She gaped at him, “But—but—but—”

“Now who’s embarrassing the House?” Darius complained loudly. “Layla, have you lost your mind? Even Father doesn’t treat people that way.”


Jasmine cleared her throat loudly. “Excuse me, officers, but I was just reminded that the victim of a crime has prosecutorial discretion. I have no intention of pressing any charges here. Can we all please drop this?”

“Fine,” the more loquacious soldier said curtly, turning to her. “And in the future, you will kindly remember not to use excessive force in self-defense.”

“Of course,” she said politely.

“Now see here!” Layla shrieked. “Have you any idea who I am?! My father will hear of this!”

“I daresay he will,” the soldier replied with visible exasperation. “You are creating a public disturbance, disrupting access to an Imperial public facility, and committing assault. He’ll hear it from the gossip columns, and if you don’t all take this somewhere else immediately, he will hear of it in an official letter of censure from the Imperial Army!”

She gaped at him. “Do you—how dare—You can’t speak to me that way!”

“Layla!” Darius shouted. “House Sakhavenid’s holdings are hell and gone from here, and you are a minor. Not only can you not give orders to Imperial troops, they can throw you in a cell if you do stuff like start fights in front of a police station!” He stepped forward and grabbed her firmly by the arm. “Sorry, officers, we’re leaving.”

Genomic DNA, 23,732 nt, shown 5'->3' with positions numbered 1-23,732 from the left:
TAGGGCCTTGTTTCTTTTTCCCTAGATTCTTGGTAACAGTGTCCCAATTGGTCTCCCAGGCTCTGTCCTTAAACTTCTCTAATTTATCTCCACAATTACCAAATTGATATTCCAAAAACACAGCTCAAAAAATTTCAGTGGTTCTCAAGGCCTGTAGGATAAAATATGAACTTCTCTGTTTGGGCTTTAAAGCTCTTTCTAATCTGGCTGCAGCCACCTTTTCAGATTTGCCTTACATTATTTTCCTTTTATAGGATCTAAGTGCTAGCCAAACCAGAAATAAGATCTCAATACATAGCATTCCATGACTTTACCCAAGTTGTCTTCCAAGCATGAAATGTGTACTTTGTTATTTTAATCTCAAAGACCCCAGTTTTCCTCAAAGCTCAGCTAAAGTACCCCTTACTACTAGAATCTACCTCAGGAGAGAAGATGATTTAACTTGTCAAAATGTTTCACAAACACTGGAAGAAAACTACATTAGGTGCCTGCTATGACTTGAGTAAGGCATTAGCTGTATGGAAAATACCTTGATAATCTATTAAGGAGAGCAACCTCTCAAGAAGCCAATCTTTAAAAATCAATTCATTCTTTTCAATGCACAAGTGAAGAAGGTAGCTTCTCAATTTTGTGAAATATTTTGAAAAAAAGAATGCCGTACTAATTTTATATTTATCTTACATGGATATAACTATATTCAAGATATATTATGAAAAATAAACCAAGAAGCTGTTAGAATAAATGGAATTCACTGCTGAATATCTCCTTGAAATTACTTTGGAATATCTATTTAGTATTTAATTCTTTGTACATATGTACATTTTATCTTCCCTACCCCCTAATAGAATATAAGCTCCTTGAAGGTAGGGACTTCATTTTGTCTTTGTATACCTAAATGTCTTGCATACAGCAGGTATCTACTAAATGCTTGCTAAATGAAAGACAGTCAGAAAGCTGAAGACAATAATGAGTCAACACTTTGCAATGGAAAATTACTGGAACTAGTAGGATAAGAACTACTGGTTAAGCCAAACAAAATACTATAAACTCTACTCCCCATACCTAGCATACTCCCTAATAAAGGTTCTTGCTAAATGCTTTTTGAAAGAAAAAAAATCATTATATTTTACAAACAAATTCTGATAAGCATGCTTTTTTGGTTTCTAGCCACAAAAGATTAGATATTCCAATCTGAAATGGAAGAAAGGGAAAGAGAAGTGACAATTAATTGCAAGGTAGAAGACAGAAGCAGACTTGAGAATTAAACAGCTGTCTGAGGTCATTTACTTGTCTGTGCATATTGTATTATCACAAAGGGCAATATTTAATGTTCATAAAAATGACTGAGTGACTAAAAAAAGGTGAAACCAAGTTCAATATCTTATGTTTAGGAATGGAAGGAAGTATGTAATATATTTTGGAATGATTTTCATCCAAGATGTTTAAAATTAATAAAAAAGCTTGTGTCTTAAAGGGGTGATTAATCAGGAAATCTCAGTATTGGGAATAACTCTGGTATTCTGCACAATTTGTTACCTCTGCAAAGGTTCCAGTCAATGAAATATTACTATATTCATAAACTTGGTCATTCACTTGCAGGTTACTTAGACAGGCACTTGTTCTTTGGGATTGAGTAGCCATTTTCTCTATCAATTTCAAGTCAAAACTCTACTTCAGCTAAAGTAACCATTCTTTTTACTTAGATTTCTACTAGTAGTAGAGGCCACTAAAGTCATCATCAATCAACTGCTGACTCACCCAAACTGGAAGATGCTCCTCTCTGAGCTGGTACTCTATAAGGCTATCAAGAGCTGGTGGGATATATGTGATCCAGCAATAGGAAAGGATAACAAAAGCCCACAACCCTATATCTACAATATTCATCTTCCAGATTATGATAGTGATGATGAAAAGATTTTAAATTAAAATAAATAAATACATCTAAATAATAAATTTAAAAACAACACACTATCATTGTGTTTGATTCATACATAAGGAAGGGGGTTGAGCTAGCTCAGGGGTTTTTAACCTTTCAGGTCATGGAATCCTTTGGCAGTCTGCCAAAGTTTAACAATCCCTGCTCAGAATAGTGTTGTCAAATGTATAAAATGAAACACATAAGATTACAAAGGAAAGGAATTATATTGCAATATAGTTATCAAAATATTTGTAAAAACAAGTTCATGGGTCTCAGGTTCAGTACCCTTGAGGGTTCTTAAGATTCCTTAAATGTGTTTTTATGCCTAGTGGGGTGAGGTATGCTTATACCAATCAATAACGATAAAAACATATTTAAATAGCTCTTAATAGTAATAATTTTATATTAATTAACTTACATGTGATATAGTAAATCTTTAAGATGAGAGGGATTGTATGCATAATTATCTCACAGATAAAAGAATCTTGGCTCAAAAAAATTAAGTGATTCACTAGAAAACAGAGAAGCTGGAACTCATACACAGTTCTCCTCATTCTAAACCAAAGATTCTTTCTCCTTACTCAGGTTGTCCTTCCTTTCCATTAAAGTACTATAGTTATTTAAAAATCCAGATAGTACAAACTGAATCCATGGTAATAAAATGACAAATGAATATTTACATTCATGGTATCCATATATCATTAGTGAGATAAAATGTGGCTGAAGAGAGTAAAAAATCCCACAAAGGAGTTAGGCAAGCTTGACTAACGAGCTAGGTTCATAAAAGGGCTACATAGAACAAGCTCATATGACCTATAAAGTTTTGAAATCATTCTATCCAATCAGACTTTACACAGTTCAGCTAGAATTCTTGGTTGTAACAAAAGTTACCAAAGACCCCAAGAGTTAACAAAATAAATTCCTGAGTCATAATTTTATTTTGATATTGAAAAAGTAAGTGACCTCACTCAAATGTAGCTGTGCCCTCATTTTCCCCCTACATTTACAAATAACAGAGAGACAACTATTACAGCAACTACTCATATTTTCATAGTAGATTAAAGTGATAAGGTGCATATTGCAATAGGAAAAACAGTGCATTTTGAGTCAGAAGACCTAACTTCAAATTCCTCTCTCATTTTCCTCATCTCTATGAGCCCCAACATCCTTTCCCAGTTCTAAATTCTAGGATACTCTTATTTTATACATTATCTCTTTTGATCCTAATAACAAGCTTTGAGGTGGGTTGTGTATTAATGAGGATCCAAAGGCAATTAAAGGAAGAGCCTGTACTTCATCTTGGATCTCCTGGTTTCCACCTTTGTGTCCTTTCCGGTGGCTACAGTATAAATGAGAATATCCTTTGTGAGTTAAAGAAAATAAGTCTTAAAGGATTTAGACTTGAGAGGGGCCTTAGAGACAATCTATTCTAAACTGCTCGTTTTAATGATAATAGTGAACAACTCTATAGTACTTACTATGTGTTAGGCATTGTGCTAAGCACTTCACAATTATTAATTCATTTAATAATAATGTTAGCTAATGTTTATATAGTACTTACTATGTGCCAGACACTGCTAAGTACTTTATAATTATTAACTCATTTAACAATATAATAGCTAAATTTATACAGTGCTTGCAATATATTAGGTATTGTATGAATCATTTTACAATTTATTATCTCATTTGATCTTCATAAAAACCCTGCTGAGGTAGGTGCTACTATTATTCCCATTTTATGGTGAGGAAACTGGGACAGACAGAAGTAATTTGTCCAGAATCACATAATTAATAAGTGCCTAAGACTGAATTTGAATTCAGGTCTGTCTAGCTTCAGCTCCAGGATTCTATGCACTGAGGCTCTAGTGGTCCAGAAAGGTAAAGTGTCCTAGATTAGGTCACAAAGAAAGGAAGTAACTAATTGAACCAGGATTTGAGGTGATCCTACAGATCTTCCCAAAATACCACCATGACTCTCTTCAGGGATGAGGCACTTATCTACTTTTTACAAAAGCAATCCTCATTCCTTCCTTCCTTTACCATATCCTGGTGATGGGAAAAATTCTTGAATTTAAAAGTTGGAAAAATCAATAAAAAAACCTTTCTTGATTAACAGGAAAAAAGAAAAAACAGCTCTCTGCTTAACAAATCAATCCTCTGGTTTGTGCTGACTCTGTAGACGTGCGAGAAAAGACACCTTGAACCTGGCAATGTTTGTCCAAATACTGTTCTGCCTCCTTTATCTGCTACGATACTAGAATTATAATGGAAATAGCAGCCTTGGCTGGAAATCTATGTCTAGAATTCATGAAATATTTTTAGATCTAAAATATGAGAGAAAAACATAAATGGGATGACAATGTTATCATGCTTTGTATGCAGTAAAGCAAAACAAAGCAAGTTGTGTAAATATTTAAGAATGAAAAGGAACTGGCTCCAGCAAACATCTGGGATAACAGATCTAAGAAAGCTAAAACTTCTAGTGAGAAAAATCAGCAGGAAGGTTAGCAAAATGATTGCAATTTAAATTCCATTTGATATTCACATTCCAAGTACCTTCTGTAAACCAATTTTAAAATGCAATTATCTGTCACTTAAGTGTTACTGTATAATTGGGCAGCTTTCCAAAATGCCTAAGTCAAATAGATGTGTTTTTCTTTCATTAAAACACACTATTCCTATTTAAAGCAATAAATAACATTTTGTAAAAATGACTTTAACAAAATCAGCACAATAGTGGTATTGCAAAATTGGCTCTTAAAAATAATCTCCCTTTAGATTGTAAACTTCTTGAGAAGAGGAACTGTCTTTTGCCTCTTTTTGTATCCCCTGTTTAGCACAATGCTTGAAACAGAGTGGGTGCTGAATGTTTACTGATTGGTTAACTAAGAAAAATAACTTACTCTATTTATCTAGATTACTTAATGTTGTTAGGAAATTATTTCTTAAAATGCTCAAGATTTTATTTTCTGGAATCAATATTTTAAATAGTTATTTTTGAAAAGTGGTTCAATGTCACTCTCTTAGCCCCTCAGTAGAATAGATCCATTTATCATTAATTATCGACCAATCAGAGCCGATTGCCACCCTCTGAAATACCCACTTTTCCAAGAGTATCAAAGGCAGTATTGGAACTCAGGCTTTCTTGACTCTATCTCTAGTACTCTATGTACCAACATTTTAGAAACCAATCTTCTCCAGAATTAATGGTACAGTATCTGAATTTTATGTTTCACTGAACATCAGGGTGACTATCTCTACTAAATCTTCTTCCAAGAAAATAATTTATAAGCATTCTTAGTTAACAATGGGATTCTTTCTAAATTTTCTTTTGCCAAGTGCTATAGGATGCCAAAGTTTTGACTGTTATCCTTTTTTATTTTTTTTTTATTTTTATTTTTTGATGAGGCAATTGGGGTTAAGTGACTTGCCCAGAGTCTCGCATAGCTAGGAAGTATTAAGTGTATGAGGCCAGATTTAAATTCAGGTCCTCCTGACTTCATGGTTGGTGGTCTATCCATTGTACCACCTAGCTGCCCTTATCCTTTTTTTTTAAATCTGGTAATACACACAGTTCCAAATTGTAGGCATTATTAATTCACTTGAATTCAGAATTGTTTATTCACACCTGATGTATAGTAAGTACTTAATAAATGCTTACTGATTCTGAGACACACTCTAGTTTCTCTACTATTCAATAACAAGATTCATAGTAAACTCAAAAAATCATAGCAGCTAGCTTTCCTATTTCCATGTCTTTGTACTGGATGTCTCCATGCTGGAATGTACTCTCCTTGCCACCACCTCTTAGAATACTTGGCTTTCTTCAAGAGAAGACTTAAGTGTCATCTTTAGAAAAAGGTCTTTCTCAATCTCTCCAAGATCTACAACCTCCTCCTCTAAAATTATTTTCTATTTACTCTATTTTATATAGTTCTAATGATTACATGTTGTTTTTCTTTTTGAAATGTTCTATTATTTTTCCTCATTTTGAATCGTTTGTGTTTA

“Do,” the senior officer said flatly, staring him down.

“Fine,” Layla humphed, futilely trying to tug her arm away from Darius. “We can repair to my hotel to—”

“Yeah, that won’t be necessary,” he said flatly. “Come on, guys, there’s a discreet establishment not far from here where we can talk. I guess I owe some explanations…”

“I damn well guess so!” Tallie snarled.

“I beg your pardon?” Layla snapped. “These urchins are most definitely not accompanying us, and that is final!”

Schwartz had been granted rooms at the College’s main campus in Tiraas. Ami didn’t know whether this was at Bishop Throale’s request due to his project of befriending the Thieves’ Guild, or because he was conducting some actual research on behalf of his cult. He was usually conducting some kind of research anyway, but that was just what he did. The inner politics of Salyrene’s faith were not interesting to her except in an academic sense, and while she was busy contending with Syrinx, Locke, and the various strings those tied to everyone around them, she preferred to keep her mind clear of distractions. The Salyrites, at least, were among the least prone to politicking of all the cults. It had to be something in their doctrines, considering that they were a whole cult of intellectuals, and Ami had known enough of those, both Nemitite and secular, to know how fond they were of backbiting.